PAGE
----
note that the probability may be increasing. "First, rent of air centered at an altitude of 3000 ft, impacts nearly all coupled ocean-atmosphere models show a weather patterns and, thereby, improve the accuracy decrease in the high-latitude surface salinity when of short-range (0-24 h) weather forecasts along the greenhouse gases increase, as has been the case for West Coast. The experiment, based in Monterey, Cali- some time. The decreased salinity may make the re- fornia, took place from 20 January to 4 March 2001. gion more susceptible to a large event," Stouffer said. Given the impact of these storms on the West Coast, "Second, consistent with the observed 20-30-year in- accurate and timely forecasts and storm watches and crease in the real climate's North Atlantic oscillation warnings have become vitally important. index is a strengthening of the northwesterly winds While NOAA has an extensive network of Doppler blowing across the East Greenland current. If this wind weather radars, weather balloons, advanced satellites, anomaly continues, it could set the stage for a dramatic and surface observing systems across the United climate event in the North Atlantic." States, the Pacific Ocean—where many weather sys- tems form—is data-sparse by comparison. NOA A Experiment Aims to Improve Winter F. Martin Ralph, the project leader from NOAA's Stor m Forecasts along Wes t Coast Environmental Technology Laboratory in Boulder, High winds, heavy rain, and extreme surf conditions Colorado, says forecasters are particularly interested battered West Coast residents this winter, and NOAA in improving the prediction of coastal storms. "Haz- researchers hope a recent experiment will give them ardous weather due to these storms has caused ma- an edge over the storms. This experiment was designed jor loss of life and property in the West Coast states to advance NOAA's understanding and prediction of of California, Oregon, and Washington over the severe Pacific Ocean winter storms. years," said Ralph. High winds, heavy rain, and extreme flooding can The project was called Pacific Landfalling Jets Ex- occur in a very short period of time as these storms periment (PACJET), and was a collaborative effort be- reach land. Ralph believes that by focusing the latest tween NOAA, the U.S. Navy, and other government and university entities. Its goal was to gain further in- technology and tools on this problem, it may help re- sight into how the "low level jet," a fast-moving cur- searchers learn more about the causes of these storms and provide forecasters with better information. The program builds on experience gained from an earlier West Coast project, the California Land-Fall- ing Jets Experiment (CALJET), which was conducted during the strong El Nino winter of 1997-98. That experiment explored the relationship between El Nino and extreme coastal storms. "The local and state emergency management com- munity felt strongly that the data delivered to forecast- ers by CALJET were extremely valuable in saving 1 176 David Scott 2000 lives and property," Ralph said. PACJET expanded the Christopher Phillips 1177 2000 geographic area covered by CALJET to include not 1178 Joe Moreno 2000 only California, but Washington and Oregon, and tar- 1179 James Gregorio 2000 geted the coastal zone, areas for which weather fore- 1180 Fidel Ferro 2000 casts are more difficult to make because data about the 1181 Shane Butler 2000 incoming systems are often not available. 1 182 Randy Brock NW S Western Regional Director Vickie 1 183 Kristi Carson Anderson 2000 Nadolski says this experiment will be invaluable to 1184 Scott E. Hetsko 2000 the forecasters. 1185 Keith Thompson 2001 "Much of what forecasters deal with is dominated 1186 Howard Altschule 2001 by events that happen in the short-term (0-24 h) time- scale, such as flooding or high wind events and issu- ing storm watches and warnings. This experiment will be a great help to us to better understand the influence of the low-level jet and the ocean," said Nadolski. 718 Vol. 82,, No. 4, April 2001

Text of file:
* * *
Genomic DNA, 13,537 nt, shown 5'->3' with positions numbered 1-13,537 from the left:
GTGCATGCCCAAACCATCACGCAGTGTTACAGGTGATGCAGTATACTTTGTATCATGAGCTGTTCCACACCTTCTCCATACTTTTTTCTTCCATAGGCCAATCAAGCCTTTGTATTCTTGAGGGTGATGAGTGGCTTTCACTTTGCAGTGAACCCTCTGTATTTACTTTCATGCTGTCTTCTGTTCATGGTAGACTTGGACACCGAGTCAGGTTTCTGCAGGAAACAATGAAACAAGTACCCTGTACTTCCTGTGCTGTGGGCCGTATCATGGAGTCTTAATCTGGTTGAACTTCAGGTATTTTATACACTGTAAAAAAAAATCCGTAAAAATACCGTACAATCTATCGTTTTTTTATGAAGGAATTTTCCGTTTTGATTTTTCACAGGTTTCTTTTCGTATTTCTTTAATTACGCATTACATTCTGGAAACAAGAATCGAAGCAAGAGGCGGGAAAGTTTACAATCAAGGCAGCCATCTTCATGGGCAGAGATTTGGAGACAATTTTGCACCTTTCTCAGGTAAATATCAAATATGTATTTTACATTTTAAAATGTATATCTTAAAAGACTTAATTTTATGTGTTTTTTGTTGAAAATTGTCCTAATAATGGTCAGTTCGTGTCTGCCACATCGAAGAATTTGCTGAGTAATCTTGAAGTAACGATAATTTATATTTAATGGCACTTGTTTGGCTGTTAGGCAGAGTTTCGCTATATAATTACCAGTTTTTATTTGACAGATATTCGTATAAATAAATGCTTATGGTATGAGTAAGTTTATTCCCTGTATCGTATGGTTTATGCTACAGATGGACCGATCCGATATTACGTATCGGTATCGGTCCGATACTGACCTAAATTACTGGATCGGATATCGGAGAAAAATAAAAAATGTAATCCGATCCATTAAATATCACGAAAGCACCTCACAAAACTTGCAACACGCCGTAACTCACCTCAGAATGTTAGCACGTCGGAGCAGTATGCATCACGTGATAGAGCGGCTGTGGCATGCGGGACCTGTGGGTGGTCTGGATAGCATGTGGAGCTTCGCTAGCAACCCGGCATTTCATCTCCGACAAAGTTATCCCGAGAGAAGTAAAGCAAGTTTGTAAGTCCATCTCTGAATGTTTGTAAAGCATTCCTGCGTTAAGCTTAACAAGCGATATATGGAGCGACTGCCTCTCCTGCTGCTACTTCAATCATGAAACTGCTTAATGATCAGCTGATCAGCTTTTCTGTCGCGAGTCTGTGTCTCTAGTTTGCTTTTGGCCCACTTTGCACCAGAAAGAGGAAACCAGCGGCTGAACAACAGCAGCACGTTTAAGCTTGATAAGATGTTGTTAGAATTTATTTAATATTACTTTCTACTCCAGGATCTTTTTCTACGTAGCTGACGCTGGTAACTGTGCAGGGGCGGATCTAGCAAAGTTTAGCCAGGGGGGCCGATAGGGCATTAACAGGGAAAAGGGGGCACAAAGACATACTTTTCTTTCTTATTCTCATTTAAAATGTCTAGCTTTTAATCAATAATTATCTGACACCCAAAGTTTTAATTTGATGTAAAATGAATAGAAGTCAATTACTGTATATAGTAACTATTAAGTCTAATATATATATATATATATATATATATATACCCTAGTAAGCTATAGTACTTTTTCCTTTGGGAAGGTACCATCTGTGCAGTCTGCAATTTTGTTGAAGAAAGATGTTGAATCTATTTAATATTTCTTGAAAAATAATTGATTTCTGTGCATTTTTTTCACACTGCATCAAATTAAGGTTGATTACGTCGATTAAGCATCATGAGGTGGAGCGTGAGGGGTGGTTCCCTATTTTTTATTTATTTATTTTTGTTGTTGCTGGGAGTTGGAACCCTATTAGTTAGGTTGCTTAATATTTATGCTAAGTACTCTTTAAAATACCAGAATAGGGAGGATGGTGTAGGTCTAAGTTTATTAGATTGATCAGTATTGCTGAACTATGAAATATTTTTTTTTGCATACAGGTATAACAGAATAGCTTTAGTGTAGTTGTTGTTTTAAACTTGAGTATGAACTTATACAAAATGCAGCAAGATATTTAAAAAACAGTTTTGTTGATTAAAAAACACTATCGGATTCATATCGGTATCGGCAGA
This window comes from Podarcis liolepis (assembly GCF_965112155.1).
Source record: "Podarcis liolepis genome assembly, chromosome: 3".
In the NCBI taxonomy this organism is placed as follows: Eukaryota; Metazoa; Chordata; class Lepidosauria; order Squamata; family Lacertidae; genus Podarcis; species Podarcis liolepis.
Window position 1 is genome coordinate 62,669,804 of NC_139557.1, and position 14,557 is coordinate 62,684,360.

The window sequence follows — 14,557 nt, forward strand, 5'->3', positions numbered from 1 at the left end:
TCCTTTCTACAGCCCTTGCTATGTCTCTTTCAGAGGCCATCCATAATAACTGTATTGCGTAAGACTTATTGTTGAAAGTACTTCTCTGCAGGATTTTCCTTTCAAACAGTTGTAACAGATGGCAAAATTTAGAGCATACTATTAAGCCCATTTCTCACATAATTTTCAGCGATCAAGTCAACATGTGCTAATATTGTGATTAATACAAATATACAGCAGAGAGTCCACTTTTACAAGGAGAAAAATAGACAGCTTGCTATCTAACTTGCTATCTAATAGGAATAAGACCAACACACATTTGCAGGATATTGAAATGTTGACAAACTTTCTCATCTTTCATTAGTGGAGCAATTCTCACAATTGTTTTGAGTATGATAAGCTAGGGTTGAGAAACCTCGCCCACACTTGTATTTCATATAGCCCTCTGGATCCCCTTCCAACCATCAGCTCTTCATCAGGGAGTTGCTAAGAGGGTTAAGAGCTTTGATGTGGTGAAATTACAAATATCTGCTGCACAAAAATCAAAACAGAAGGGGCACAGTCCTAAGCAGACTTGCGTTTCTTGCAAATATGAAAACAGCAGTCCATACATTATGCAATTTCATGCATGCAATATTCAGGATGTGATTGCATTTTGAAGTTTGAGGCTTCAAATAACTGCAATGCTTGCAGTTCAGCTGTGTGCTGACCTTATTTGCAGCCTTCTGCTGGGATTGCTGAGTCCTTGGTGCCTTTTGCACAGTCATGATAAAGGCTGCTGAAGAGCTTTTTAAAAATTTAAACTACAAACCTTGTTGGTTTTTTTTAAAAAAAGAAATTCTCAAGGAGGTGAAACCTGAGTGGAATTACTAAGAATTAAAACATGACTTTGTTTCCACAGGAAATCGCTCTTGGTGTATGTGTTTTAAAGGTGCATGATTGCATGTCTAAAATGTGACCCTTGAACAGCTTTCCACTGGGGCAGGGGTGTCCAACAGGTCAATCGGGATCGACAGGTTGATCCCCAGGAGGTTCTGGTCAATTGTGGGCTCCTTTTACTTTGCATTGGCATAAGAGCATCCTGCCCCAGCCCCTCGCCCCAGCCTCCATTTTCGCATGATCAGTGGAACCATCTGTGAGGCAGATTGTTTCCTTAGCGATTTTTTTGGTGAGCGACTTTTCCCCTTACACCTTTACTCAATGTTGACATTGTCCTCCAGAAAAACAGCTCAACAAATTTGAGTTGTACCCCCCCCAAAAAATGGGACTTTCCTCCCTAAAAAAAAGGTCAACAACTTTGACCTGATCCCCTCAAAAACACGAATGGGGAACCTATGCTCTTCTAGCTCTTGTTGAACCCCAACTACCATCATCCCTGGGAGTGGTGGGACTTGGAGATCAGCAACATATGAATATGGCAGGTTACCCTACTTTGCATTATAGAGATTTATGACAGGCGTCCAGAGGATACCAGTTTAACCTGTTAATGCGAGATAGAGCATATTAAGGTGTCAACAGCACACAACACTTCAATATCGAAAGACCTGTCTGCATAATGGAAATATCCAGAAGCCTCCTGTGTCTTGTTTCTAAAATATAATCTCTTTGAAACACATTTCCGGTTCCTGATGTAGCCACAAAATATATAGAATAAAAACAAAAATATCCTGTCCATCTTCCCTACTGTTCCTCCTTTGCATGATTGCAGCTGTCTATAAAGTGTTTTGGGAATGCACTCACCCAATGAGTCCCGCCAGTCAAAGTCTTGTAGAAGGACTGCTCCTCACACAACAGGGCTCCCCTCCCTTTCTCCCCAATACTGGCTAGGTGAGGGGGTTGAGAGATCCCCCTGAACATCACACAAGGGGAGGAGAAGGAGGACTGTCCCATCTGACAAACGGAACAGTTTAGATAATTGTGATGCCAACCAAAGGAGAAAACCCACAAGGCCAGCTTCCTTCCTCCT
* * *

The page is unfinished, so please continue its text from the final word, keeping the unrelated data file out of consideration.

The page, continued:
Bulletin of the American Meteorological Society – American Meteorological Society
Published: Apr 1, 2001
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